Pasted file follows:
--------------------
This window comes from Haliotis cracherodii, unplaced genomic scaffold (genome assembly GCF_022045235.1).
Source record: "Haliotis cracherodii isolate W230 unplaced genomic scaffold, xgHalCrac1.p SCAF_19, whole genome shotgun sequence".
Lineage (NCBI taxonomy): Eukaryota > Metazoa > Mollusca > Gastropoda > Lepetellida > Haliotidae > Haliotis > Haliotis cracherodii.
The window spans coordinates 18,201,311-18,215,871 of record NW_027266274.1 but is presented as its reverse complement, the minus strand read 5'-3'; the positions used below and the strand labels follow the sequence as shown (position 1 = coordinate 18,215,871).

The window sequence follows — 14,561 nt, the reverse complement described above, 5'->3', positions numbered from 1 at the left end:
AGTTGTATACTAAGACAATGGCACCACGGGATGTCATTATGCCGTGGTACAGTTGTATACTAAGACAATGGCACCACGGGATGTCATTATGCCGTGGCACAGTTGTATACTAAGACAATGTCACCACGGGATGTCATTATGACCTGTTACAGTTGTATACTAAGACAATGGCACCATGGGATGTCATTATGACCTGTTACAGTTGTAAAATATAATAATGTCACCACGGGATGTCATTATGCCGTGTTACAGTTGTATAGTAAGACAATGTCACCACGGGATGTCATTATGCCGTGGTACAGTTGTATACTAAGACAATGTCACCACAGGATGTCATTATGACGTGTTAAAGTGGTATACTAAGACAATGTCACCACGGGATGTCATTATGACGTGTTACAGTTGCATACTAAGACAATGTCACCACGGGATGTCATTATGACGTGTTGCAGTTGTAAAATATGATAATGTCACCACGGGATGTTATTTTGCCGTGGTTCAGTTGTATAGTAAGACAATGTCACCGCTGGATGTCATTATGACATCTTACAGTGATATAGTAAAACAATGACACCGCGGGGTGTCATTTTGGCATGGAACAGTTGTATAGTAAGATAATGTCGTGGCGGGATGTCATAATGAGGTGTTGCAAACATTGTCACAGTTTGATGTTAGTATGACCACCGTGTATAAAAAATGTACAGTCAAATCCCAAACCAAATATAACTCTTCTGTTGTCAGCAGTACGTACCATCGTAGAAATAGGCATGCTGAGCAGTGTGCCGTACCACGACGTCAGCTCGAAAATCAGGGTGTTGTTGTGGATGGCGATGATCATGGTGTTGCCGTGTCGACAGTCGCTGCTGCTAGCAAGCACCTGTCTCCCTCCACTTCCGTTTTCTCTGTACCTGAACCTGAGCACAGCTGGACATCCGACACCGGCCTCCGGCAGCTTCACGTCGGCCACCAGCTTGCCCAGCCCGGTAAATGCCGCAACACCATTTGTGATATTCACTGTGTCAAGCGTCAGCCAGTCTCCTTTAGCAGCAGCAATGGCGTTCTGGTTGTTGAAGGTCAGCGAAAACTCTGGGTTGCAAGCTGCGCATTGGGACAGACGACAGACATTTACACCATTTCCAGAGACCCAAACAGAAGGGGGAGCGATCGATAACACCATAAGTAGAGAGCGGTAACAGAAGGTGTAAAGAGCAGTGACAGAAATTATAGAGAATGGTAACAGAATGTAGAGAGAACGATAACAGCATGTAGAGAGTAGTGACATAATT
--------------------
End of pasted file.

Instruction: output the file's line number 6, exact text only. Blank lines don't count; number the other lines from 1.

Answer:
AGTTGTATACTAAGACAATGGCACCACGGGATGTCATTATGCCGTGGTACAGTTGTATACTAAGACAATGGCACCACGGGATGTCATTATGCCGTGGCACAGTTGTATACTAAGACAATGTCACCACGGGATGTCATTATGACCTGTTACAGTTGTATACTAAGACAATGGCACCATGGGATGTCATTATGACCTGTTACAGTTGTAAAATATAATAATGTCACCACGGGATGTCATTATGCCGTGTTACAGTTGTATAGTAAGACAATGTCACCACGGGATGTCATTATGCCGTGGTACAGTTGTATACTAAGACAATGTCACCACAGGATGTCATTATGACGTGTTAAAGTGGTATACTAAGACAATGTCACCACGGGATGTCATTATGACGTGTTACAGTTGCATACTAAGACAATGTCACCACGGGATGTCATTATGACGTGTTGCAGTTGTAAAATATGATAATGTCACCACGGGATGTTATTTTGCCGTGGTTCAGTTGTATAGTAAGACAATGTCACCGCTGGATGTCATTATGACATCTTACAGTGATATAGTAAAACAATGACACCGCGGGGTGTCATTTTGGCATGGAACAGTTGTATAGTAAGATAATGTCGTGGCGGGATGTCATAATGAGGTGTTGCAAACATTGTCACAGTTTGATGTTAGTATGACCACCGTGTATAAAAAATGTACAGTCAAATCCCAAACCAAATATAACTCTTCTGTTGTCAGCAGTACGTACCATCGTAGAAATAGGCATGCTGAGCAGTGTGCCGTACCACGACGTCAGCTCGAAAATCAGGGTGTTGTTGTGGATGGCGATGATCATGGTGTTGCCGTGTCGACAGTCGCTGCTGCTAGCAAGCACCTGTCTCCCTCCACTTCCGTTTTCTCTGTACCTGAACCTGAGCACAGCTGGACATCCGACACCGGCCTCCGGCAGCTTCACGTCGGCCACCAGCTTGCCCAGCCCGGTAAATGCCGCAACACCATTTGTGATATTCACTGTGTCAAGCGTCAGCCAGTCTCCTTTAGCAGCAGCAATGGCGTTCTGGTTGTTGAAGGTCAGCGAAAACTCTGGGTTGCAAGCTGCGCATTGGGACAGACGACAGACATTTACACCATTTCCAGAGACCCAAACAGAAGGGGGAGCGATCGATAACACCATAAGTAGAGAGCGGTAACAGAAGGTGTAAAGAGCAGTGACAGAAATTATAGAGAATGGTAACAGAATGTAGAGAGAACGATAACAGCATGTAGAGAGTAGTGACATAATT